Indeed, this is what happened on one occasion at our monastery in Boston. Perhaps thirty or so years ago, a Protestant minister and his wife were visiting the monastery and I was assigned to give them "the tour." We had seen the workshops, the refectory, the chapel and finally came to the area where the icons were on display, and I was telling the couple that the monastery was self-supporting. "One of the ways we support our monastery is by producing and selling these icons," I explained to them. They knew about the traditional use of the holy icons in the Orthodox Church, so they were somewhat familiar with what they were seeing. Since it was the Paschal season, the icon of the Descent into Hades was in a prominent place of honor on the analogion and, therefore, caught the eye of the minister's wife. "Oh, what is that icon?" she asked. "That depicts our Saviour's Descent into Hades," I responded.
"What's that all about?" she asked, incredulously.
Embarrassed by his wife's reaction, the minister glanced at me nervously, and then back at his wife, and said, "Why yes, dear. You know about that, of course. It's mentioned in one of the Epistles of Peter." Ah! if looks could kill, the minister would have been charged with homicide! Talk about awkward moments.
It became obvious that the teaching about our Saviour's descent to Sheol, the place of the dead, is not a prominent feature in Protestant Sunday schools.
Yet, as we mentioned above, it is clearly cited in the New Testament: "For Christ also hath once suffered for our sins. He, the just, suffered for the unjust, that He might bring us to God. In the body, He was put to death; in the spirit, He was brought to life. And in the spirit He went and preached to the spirits that were imprisoned, who formerly had not obeyed…." (I Peter 3:18-20)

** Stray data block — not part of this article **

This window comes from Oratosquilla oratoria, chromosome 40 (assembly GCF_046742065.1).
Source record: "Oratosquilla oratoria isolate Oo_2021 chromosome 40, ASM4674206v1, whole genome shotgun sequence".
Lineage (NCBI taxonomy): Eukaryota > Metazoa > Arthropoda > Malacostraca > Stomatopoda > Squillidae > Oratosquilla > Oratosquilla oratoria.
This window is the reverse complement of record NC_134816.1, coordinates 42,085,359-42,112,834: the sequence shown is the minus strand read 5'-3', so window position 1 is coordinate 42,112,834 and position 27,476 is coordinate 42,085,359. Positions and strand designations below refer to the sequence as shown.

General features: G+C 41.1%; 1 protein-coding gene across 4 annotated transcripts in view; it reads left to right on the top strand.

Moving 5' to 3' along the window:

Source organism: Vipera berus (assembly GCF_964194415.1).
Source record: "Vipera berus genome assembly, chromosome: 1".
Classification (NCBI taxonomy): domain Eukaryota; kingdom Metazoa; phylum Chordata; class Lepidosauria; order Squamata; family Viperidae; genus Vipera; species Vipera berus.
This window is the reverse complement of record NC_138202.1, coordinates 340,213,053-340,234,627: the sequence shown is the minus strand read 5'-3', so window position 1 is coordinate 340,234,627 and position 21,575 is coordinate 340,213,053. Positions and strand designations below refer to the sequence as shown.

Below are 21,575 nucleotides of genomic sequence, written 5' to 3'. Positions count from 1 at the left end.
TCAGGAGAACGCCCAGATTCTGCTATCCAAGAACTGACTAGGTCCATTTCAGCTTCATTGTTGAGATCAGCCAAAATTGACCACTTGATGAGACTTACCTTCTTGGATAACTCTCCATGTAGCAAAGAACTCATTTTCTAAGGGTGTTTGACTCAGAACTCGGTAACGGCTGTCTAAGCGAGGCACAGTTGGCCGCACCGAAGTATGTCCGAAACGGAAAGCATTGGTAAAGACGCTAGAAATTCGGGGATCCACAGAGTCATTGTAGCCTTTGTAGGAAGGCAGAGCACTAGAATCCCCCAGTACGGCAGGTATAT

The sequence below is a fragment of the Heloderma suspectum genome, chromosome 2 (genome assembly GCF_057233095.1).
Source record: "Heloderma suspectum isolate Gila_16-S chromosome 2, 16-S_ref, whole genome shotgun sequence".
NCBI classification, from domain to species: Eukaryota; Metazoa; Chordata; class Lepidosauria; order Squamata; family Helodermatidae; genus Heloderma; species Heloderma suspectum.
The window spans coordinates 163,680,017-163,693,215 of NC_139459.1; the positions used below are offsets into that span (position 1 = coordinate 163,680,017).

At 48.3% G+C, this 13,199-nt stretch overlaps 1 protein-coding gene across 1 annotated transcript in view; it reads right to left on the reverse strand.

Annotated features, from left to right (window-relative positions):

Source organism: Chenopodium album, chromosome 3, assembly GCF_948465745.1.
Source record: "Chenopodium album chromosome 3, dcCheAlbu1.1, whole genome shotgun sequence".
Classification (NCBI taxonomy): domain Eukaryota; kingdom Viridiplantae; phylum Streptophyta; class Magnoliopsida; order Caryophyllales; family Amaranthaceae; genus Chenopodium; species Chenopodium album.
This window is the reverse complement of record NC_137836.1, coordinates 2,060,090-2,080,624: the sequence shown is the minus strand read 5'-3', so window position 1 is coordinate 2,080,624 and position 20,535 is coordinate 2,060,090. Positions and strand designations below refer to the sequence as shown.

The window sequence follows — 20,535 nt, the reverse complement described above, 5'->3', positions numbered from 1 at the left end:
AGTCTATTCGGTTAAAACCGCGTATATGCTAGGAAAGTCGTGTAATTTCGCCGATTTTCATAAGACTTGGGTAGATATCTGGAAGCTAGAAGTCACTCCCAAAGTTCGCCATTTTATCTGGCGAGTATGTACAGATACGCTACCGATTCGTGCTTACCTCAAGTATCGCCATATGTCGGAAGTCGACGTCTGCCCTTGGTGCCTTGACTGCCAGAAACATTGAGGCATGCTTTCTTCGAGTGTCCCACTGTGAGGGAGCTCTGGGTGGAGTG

Furthermore, this event is also clearly prophesied in the Old Testament. In the Church's services, one prominent element is the "Polyeleos" of Matins. One portion of the Polyeleos is a selection of verses from the Psalms of the Prophet David appropriate for each major feast. For the Feast of Thomas Sunday, the Resurrection of Christ is the major event being celebrated, of course, and these are some of the Psalmic verses that we hear in the Polyeleos:
"As for them that sit in darkness and the shadow of death. Fettered with beggary and iron. They cried unto the Lord in their affliction. And out of their distresses He saved them. And He brought them out of darkness and the shadow of death. For He shattered the gates of brass. And brake the bars of iron. And He delivered them from their corruption. And their bonds He brake asunder. To hear the groaning of them that be in fetters. To loose the sons of the slain."
"He brought them out of darkness and the shadow of death." All these Old Testament verses refer to our Saviour, "the fierce Man of war" spoken of in the Wisdom of Solomon, who "leaped out of Heaven" into a "land of destruction" to redeem mankind and lead the captive souls in Hades "out of darkness and the shadow of death."
In the Book of Job, God speaks to Job out of a whirlwind and asks him: "Where wast thou when I laid the foundations of the earth? tell me now, if thou hast knowledge, who set the measures of it, if thou knowest? Or who stretched a line upon it?....Or did I order the morning light in thy time?...Or didst thou take clay of the earth, and form a living creature, and set it with the power of speech upon the earth?...And do the gates of death open to thee for fear; and did the gate-keepers of Hades quake when they saw thee?" (Job 38:4-16) The text is vivid and striking.
But there is a problem here: this last portion of the quotation from the Book of Job is quite different in the Protestant text. In the Revised Standard Version, for example, it reads as follows: "Have the gates of death been revealed to you, or have you seen the gates of deep darkness?" Very different indeed, and not much of a "prophecy" of the actual event. One might say that, as a prophecy of our Saviour's descent into and destruction of Sheol, it has all the vigor and verve of an overcooked noodle.
In the article "Honour the Physician," I recounted how my mother would not allow me to attend my playmate's Protestant Bible class when I was a youngster in California. The reason she gave me for not allowing me to go was that "the Protestants had a different Bible" than we did. At the time, I thought she was just trying to find an excuse for not letting me go to the Bible class. But, as I wrote in that article, it turned out that she was right, and I came to understand this as I learned more about our Orthodox Christian faith. I wrote also in that article that there were two differences between our Holy Scriptures and the Scriptures that the Protestants use: 1) the books that we have in our Holy Scriptures are different, and 2) the interpretations that the Protestants give are different from the interpretations of the Church Fathers.